Time to say goodbye from all of us at bit-tech.net
Welcome challenger. Why not sit down, and play a little game?
Budget in price, mainstream in aspiration.
Chris Caines ponders the ethics of using REAL money to buy advances in MMO games; his gold-stitched codpiece is "in the post".
When the mind goes blank and all you can see is computing hardware.
Is being a brand name junkie detrimental for your wallet, or is it simply knowing quality when you see it?
A quick discussion of what we expect for 2005.
A classic tale, with a topical twist!
Wil Harris ponders why he doesn't have time to videogame any more.
Have you heard of Chip and PIN? If not, then you'd better believe it'll get your fingers tapping.
Wil Harris wonders if the gaming industry is along the road to modding mecca.
This is the Internet and I'm afraid the kid gloves came off a long time ago.
Wil Harris states the case that everything in the hardware world right now is coooool.
Having set up shop in a new flat, Wil muses on the benefits of latter-day communication.
Are Intel’s latest LGA775 processors a stepping in the wrong direction for hardware enthusiasts? James Morris investigates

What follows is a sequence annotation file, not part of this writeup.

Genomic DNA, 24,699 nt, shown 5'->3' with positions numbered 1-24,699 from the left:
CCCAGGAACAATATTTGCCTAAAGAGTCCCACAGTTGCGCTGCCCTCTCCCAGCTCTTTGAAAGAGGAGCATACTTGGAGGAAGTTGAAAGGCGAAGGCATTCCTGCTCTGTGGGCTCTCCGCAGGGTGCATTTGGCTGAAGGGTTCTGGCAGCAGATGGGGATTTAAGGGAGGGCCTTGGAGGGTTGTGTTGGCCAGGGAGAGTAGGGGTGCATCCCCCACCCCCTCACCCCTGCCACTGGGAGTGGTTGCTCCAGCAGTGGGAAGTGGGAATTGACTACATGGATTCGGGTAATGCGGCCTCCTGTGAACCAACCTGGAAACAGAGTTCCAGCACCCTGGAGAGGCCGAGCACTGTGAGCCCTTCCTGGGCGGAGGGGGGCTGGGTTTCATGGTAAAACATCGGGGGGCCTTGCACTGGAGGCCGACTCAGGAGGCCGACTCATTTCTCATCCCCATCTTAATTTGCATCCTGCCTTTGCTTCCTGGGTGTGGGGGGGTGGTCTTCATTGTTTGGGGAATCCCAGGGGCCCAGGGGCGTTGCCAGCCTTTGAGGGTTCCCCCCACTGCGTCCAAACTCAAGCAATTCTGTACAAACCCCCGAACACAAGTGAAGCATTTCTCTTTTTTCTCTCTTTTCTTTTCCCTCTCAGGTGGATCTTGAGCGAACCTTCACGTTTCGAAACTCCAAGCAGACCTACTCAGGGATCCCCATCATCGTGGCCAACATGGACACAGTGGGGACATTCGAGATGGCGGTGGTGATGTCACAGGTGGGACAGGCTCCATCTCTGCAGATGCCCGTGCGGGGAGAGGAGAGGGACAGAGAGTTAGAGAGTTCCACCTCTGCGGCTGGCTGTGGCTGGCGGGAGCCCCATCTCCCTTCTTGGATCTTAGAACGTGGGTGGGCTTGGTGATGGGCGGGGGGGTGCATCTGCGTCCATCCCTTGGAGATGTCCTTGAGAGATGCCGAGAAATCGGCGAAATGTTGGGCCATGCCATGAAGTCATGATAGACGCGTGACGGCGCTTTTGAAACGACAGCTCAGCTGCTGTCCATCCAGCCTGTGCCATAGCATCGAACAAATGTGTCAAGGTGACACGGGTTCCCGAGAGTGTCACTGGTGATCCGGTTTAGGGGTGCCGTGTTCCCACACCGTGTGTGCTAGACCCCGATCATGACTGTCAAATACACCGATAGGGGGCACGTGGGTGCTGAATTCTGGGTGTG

Are we right to think that new technology is stagnant? Wil Harris takes a look at a darned cool real-world collaboration.
Watch out – the days of free MP3s and movies could soon be over. And that’s not all you might not be able to do with your PC in a few years time.
I love my WWII games. But should I? David McCandless discusses the parallels between WWII games and movies
For this column, I become everyone you know.
The US is way ahead of Europe when it comes to tomorrow’s entertainment technology, but that doesn’t mean you can’t build it for yourself.
In his first column for bit-tech.net, former PC Pro editor James Morris asks whether we can get away from the marketing hype back to being interested in technology.
October 14 2021 | 15:04
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